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Better to Have Tried and Lost…..?

I love the hype that goes with games of any sport.   The multi-faceted strategies to engage the fans, keep them excited, make sure they stay “focused”, and give them a night of great entertainment regardless of what happens on the field or court.  Management has pre-planned for special give away’s with the “right number on your program on page 6, or “watch the screen” for some fast fact that gives pride to the home team, or the “highlights of recent victories and super plays to get the fans in high gear before the game starts.  If fans could play as good as they yell, they would be in uniforms and be champs….in their humble but accurate opinions….!!!!

Truth is, enthusiasm is very motivating and excitement is surely much better than crowd silence in the stands.  But all of the enthusiasm in the world cannot make up the gap if a team is ill prepared or ill equipped to play well enough to win.  No matter how loud a crowd can shout, or how high cheerleaders can jump, or how many times the band can play the fight song, if a team is just plain “bad”, all of the hype is for naught.  But when skill is matched with great fan support, the opposition is intimidated to even enter the contest arena and many times has their confidence shaken before a game ever starts.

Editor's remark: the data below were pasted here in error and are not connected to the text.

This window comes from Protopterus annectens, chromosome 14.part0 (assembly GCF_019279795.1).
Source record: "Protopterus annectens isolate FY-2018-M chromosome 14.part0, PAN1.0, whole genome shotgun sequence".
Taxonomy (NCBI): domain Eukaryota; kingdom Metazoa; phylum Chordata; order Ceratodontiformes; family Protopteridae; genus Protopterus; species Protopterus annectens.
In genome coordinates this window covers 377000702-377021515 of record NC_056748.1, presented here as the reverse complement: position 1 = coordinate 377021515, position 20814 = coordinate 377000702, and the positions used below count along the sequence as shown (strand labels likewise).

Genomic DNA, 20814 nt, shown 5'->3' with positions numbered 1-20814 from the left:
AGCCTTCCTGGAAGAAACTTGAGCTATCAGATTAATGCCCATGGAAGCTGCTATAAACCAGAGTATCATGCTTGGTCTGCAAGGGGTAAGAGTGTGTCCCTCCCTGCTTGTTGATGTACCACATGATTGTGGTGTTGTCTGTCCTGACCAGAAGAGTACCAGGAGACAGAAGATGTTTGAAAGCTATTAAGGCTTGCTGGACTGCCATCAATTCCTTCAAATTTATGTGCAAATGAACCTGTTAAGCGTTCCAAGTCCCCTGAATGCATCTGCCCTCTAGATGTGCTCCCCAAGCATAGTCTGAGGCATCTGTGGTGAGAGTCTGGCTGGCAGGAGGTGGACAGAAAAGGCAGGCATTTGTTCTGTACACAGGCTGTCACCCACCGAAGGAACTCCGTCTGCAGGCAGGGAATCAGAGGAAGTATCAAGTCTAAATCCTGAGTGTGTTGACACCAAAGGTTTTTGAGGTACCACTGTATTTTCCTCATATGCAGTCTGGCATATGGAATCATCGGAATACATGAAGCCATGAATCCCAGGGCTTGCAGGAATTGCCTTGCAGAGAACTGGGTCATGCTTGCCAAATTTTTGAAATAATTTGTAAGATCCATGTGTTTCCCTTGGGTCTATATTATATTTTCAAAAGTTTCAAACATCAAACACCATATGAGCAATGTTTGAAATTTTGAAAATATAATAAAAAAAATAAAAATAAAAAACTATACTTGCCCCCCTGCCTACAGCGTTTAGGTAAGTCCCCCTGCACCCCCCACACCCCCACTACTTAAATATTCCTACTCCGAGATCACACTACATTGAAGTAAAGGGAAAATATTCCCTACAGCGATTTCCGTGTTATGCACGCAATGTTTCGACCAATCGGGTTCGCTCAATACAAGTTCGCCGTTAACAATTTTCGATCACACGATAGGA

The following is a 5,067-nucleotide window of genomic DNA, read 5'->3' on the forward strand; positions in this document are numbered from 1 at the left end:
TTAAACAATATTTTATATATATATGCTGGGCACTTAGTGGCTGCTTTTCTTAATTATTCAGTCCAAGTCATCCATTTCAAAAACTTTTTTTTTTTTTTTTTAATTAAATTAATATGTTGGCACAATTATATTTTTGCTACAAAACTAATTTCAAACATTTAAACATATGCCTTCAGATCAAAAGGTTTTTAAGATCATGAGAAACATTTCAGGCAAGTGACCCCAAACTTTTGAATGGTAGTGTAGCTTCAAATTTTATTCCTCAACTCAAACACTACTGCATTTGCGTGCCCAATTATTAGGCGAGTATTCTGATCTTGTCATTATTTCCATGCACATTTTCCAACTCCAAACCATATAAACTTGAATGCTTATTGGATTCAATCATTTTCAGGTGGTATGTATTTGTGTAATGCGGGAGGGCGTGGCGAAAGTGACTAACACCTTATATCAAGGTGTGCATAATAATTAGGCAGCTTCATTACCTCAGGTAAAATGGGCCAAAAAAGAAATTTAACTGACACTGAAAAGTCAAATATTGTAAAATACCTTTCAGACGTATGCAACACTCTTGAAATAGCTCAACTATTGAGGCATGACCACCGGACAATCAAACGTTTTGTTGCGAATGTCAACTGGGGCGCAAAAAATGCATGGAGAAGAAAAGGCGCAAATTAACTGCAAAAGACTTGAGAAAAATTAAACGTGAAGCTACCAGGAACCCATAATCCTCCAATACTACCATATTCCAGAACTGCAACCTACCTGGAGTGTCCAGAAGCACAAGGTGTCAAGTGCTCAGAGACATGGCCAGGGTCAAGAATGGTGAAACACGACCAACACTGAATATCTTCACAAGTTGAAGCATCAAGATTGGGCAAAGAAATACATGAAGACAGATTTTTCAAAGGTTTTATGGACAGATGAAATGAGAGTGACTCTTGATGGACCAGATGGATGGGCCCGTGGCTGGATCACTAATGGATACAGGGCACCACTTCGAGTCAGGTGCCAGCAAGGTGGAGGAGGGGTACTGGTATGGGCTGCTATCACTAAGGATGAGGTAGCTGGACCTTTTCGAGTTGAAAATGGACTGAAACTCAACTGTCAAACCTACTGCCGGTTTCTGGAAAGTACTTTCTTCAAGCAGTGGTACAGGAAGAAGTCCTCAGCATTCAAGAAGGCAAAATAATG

In 1930, in a small town, one high school seemed to lose all the football games they played against their arch rival from a neighboring school. The more important the game the worse they lost. Finally, a wealthy oil producer decided to take matters in his own hands. He asked to speak to the team in the locker room after yet another devastating defeat. What followed was one of the most fantastic football speeches of all times. This business man proceeded to offer a brand new Ford to every boy on the team and to each coach if they would simply defeat their bitter rivals in the next game. Knute Rockne couldn’t have said it better.

The team went crazy with sheer delight. They howled and cheered and slapped each other on their padded behinds. For seven days, the boys ate, drank and breathed football. At night they dreamed about touchdowns and rumble seats. The entire school caught the spirit of ecstasy, and a holiday fever pervaded the campus. Each player could visualize himself behind the wheel of a gorgeous coup, with eight gorgeous girls hanging all over his gorgeous body.

Finally, the big night arrived and the team assembled in the locker room. Excitement was at an unprecedented high. The coach made several inane comments and the boys hurried out to face the enemy. They assembled on the sidelines, put their hands together and shouted a simultaneous “Rah!” Then they ran onto the field and were demolished, 38 to zero.

The team’s exuberance did not translate into a single point on the scoreboard. Seven days of hooray and whoop-de-do simply couldn’t compensate for the players’ lack of discipline and conditioning and practice and study and coaching and drill and experience and character. Such is the nature of emotion. It can lead us not to truth but deceptions.  (copied).